Re: Why is "endianness" relevant when storing data on disks but not when in memory?

From: Leif Halvard Silli <>
Date: Mon, 07 Jan 2013 11:08:36 +0100

Doug Ewell, Sun, 6 Jan 2013 20:57:58 -0700:
> We are pretty much going round and round on this. The bottom line for
> me is, it would be nice if there were a shorthand way of saying
> "big-endian UTF-16," and many people (including you?) feel that
> "UTF-16BE" is that way, but it is not. That term has a DIFFERENT
> MEANING. The following stream:
> FE FF 00 48 00 65 00 6C 00 6C 00 6F
> is valid big-endian UTF-16, but it is NOT valid "UTF-16BE" unless the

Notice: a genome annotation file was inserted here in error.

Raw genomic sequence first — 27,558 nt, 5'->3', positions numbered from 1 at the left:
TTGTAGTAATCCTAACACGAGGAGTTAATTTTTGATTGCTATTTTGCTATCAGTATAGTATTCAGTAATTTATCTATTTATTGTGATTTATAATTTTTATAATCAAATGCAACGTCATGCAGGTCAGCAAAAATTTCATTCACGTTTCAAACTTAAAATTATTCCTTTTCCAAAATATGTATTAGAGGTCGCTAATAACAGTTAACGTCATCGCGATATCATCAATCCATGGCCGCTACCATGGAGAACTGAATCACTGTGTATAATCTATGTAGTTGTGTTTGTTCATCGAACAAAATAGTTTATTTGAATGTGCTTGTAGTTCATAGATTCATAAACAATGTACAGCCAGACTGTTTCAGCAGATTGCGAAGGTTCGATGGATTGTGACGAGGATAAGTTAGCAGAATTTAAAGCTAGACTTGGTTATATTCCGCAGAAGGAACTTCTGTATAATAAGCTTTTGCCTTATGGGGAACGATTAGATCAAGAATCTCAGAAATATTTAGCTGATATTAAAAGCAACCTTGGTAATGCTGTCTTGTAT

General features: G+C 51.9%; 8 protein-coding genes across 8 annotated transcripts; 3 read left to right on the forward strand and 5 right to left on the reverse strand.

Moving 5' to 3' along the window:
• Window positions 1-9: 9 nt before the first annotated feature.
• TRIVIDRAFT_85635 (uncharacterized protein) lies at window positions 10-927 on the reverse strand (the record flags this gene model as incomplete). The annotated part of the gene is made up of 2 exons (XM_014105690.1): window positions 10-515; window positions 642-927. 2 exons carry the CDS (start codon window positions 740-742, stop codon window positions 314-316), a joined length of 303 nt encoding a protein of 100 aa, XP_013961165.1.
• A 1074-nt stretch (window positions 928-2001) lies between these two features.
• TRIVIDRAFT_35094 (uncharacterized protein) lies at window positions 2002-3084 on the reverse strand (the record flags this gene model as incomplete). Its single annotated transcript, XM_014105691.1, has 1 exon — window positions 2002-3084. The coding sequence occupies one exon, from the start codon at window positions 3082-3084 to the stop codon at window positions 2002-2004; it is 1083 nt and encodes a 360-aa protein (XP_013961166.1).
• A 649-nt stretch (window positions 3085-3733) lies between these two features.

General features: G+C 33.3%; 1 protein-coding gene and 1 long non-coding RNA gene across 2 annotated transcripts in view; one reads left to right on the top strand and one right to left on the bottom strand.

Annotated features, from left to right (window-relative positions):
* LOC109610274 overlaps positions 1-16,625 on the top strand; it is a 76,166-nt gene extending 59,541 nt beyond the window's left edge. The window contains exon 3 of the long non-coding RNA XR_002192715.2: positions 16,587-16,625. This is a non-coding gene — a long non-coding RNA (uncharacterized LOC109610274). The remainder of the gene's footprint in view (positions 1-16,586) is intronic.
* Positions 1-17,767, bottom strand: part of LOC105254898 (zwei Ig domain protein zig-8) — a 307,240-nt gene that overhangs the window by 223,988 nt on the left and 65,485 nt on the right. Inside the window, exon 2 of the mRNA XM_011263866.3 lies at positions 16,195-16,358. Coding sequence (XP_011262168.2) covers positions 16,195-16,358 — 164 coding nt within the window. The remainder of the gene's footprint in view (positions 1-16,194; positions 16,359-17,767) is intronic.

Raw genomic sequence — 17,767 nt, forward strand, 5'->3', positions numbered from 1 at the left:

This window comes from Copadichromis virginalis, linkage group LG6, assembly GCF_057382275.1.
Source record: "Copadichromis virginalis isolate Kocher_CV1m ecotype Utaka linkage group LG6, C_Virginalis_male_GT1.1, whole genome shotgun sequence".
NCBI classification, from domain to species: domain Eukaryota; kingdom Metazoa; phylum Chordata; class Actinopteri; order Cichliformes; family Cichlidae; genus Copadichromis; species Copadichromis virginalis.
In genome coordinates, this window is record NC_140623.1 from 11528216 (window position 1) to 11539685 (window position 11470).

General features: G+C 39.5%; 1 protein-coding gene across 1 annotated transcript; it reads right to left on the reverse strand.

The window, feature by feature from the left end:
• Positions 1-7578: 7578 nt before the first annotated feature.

> leading U+FEFF is explicitly meant as a zero-width no-break space,
> which may not be stripped.

I don't remember if the RFC defines one of the 3 MIME charsets as the
default, but given that "UTF-16" is supposed to be used whenever one
doesn't know the endianness, then it seems logical to assume that the
above example defaults to be treated as "UTF-16". But apart from that,
then we can also say that the example also not valid "UTF-16", unless
the U+FEFF is meant as a BOM …

I see the 3 as 3 MIME charsets.

It does anyhow seem like a definition question.

leif h silli
Received on Mon Jan 07 2013 - 04:11:12 CST

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